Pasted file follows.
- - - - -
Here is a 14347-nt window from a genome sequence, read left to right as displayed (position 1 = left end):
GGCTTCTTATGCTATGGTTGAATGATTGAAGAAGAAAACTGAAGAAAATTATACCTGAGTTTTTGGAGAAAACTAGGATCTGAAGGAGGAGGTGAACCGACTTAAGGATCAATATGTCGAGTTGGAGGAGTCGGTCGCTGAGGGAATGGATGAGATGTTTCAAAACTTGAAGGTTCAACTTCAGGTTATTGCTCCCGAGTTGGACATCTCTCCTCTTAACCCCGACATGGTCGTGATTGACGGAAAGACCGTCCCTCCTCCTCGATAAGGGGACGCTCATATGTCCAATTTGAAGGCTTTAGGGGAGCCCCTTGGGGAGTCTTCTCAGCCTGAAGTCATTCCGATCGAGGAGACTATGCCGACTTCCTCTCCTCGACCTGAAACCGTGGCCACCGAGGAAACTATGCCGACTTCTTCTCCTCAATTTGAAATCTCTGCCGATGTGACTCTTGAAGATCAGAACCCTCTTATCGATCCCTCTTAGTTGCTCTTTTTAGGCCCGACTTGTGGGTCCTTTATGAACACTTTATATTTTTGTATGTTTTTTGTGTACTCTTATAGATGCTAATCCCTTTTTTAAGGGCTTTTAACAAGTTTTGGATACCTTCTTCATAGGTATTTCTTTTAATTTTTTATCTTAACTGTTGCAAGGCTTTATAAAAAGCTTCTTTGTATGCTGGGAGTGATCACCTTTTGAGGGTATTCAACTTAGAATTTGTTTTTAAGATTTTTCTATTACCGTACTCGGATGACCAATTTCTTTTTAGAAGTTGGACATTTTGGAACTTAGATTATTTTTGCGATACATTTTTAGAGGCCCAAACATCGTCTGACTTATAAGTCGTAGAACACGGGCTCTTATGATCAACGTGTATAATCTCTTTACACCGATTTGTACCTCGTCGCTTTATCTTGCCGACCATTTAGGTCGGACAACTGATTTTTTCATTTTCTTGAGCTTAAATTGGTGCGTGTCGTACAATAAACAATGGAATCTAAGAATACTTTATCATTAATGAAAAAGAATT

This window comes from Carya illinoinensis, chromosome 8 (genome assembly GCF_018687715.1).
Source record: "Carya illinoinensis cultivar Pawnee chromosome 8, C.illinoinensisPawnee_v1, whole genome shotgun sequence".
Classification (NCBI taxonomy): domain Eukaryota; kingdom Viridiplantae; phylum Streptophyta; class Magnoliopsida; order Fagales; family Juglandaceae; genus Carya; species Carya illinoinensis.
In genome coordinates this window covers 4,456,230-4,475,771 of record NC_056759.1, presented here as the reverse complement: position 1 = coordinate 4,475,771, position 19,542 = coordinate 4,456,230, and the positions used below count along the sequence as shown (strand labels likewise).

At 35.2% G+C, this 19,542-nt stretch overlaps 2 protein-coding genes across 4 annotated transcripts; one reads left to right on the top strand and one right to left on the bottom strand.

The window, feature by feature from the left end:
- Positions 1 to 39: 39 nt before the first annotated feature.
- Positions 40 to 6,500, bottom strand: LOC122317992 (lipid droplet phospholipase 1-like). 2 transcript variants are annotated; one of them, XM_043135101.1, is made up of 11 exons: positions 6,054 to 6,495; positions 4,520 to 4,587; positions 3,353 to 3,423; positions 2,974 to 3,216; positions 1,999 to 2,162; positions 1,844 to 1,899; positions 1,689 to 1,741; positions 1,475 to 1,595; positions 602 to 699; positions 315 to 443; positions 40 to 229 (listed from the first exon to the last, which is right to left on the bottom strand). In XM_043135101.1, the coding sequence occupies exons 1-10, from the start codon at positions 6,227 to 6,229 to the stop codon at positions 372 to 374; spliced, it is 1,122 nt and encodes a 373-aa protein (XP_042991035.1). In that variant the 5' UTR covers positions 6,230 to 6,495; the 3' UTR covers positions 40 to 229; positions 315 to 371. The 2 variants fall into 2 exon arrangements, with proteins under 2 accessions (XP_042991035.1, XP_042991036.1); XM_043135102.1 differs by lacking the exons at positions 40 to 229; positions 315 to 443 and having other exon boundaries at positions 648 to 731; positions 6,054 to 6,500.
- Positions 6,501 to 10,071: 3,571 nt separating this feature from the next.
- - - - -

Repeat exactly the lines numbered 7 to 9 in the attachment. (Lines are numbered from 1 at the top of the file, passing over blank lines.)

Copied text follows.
At 35.2% G+C, this 19,542-nt stretch overlaps 2 protein-coding genes across 4 annotated transcripts; one reads left to right on the top strand and one right to left on the bottom strand.

The window, feature by feature from the left end:
- Positions 1 to 39: 39 nt before the first annotated feature.